05/24/2014 11:29AM

Mike Watchmaker's Rainbow Pick Six analysis


With a carryover pool approaching $7 million and a 20-cent base ticket price, every card-carrying horseplayer should at least take a little crack at Monday’s mandatory payout of the Rainbow Pick Six at Gulfstream Park.

That said, as promised, this pick six sequence is a difficult one. Gulfstream management said it would slot its six toughest races into the Rainbow Six, and the opening leg, race 5, is a real skull-buster.

I certainly understand the idea that winning a wager like this, especially with such an enormous carryover, should be anything but easy. However, even with such a low minimum wager, making this sequence as difficult as possible gives the advantage to whales and betting syndicates. They have the means to achieve much wider coverage and the resources to have multiple winning tickets if the results prove to be logical.

In any case, you still have to take a shot, and what follows are my thoughts on the Rainbow Pick Six races, ending each race by classifying contenders for use as either A’s, B’s, or C’s.

Race 5

Skip’s World has most of the best Beyer Speed Figures in this field, but he’s had too many chances to graduate from the maiden ranks for my liking, and there are more intriguing horses as alternatives. Whats Up Big Guy was strongly bet in all three of his starts and might finally show why now that he moves to turf for a high-percentage barn with a suitable pedigree.

Wall Street Kitten did no running in his only start, but that was last fall at Churchill, and he’s a Kitten’s Joy trained by Mike Maker, so ...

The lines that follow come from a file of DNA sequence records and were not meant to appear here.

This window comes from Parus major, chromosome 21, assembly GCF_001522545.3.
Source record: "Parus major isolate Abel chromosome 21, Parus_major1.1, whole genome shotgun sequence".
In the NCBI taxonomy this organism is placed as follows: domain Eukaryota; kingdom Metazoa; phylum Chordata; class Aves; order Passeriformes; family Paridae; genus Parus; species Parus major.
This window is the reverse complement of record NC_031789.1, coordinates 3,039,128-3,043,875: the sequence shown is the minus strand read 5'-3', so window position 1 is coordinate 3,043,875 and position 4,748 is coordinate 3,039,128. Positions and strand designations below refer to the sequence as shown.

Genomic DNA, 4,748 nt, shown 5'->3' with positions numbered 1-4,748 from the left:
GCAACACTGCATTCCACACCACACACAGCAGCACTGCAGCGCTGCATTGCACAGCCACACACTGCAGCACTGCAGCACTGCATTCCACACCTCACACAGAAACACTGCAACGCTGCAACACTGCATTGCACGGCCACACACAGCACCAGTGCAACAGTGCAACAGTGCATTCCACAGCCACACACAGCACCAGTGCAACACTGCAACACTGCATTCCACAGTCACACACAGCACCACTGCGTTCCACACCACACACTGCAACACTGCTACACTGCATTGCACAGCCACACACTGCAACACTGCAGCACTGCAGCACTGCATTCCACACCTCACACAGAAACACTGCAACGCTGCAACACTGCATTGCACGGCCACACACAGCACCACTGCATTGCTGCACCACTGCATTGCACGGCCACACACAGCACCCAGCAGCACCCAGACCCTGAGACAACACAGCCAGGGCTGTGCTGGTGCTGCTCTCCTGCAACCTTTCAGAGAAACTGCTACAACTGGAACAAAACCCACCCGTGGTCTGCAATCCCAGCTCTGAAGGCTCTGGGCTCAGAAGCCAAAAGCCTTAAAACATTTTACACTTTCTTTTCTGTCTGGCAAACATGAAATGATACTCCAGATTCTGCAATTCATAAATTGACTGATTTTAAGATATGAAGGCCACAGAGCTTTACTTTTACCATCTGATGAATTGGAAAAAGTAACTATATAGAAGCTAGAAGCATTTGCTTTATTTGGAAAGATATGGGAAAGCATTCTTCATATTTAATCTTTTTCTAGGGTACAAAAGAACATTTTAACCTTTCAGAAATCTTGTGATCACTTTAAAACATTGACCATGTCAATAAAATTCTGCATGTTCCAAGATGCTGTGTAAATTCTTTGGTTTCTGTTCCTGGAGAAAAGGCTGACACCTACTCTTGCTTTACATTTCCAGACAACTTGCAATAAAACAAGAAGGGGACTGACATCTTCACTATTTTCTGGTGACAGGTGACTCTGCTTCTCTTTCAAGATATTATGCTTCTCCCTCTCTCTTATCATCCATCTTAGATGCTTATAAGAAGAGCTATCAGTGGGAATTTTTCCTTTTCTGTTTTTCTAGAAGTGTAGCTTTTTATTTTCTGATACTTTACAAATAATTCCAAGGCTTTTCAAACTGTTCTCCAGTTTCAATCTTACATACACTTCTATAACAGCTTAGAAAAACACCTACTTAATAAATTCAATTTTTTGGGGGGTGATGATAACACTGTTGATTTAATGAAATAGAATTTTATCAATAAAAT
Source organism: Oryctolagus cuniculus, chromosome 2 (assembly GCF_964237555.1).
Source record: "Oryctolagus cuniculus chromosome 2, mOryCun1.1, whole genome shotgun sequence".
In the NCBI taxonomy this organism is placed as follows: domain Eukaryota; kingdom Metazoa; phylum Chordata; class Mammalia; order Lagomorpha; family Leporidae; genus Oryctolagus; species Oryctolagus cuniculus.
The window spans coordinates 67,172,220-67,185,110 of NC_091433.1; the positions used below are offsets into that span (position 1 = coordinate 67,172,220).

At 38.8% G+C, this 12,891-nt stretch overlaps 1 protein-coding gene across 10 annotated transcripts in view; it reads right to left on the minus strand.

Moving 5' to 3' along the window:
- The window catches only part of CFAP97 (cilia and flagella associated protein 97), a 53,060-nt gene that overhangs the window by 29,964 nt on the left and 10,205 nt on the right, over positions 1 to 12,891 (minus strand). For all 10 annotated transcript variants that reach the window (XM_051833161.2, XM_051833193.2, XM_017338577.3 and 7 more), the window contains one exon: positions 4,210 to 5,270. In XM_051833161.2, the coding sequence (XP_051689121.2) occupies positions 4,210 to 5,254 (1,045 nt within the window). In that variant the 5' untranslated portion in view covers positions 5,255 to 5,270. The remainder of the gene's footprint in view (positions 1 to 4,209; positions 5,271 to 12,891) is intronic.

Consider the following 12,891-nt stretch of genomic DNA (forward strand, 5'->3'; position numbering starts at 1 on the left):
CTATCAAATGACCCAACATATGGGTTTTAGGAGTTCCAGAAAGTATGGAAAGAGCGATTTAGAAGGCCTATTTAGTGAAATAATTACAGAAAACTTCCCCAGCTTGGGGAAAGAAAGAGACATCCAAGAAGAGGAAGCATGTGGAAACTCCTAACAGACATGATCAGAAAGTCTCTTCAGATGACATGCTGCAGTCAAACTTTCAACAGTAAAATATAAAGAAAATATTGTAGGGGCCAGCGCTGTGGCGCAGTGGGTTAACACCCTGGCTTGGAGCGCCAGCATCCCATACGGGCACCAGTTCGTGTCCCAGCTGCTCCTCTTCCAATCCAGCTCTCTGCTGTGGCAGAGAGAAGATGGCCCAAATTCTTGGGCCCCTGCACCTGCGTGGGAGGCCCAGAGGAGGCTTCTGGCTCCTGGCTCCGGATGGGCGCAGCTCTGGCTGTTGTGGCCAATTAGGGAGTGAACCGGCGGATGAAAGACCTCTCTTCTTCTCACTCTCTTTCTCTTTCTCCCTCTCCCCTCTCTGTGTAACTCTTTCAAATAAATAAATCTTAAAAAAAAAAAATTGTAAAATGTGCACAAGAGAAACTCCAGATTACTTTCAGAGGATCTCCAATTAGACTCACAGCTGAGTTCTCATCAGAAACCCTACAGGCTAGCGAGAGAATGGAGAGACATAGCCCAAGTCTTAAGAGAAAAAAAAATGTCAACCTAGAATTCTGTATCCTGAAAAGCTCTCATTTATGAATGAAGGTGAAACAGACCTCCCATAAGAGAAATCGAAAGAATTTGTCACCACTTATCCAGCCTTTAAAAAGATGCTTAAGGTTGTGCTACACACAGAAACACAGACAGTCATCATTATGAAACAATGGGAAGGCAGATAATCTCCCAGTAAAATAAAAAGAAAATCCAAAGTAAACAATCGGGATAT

Are We Not Men’s last on dirt is a toss-out, and he made a huge middle move on turf in his debut two starts back. Steel N Pack was a good second in his debut, and I’m less concerned with the fact that he’s moving up from maiden claimers than I am that his debut came in a short field.

Fehsenfeld’s races in Tampa were okay. Mon Petit Pote elicits interest because he winds up here after making his first two starts at Fair Grounds and Lone Star and moves to turf for a barn with a fine overall turf record. Simon Bar Sinister’s profile is not unlike Whats Up Big Guy’s, but he ran in very small fields, and his outside draw is no bargain.

A’s: Whats Up Big Guy, Wall Street Kitten, Are We Not Men

B’s: Steel N Pack

C’s: Fehsenfeld, Skip’s World, Mon Petit Pote, Simon Bar Sinister

Race 6

Quinnkat strikes me as a filly who can be leaned on in this spot. She bled when up against the talented My Miss Sophia (the winner of the Gazelle and runner-up in the Kentucky Oaks) most recently and earned a field-best Beyer when second two starts back. She hit the board in four stakes last year, and I like the cutback in distance for her in this situation.

Pekinesa is logical off seconds in her last three starts, all since getting blinkers and all since moving to dirt. Still, it’s getting close to the time when it’s fair to wonder if she wants to win. Likeuasafriend suitably moves back to dirt and faced ostensibly better in New York last year. One Look is well connected and seems the most likely of the three first-time starters. Fantastic Voyage might be helped with blinkers on but has already had 17 chances at a first win. Distinctive Lady improved in her last two off the claim but probably won’t get a sloppy track again.

A’s: Quinnkat

B’s: Likeuasafriend, Pekinesa

C’s: One Look

Race 7

Although this is another full field, there are many horses here who look like they are either simply not good enough or are far removed from their best form. I’m not thrilled with his outside draw, but Philly Ace looks very tough to me. He ran well against much better, even in his most recent starts, and it’s a plus that he is now able to put two starts relatively close together. And though he departed the hot Christophe Clement barn, I’m not the least bit concerned about the trainer switch. Angel Penna Jr. knows what he’s doing.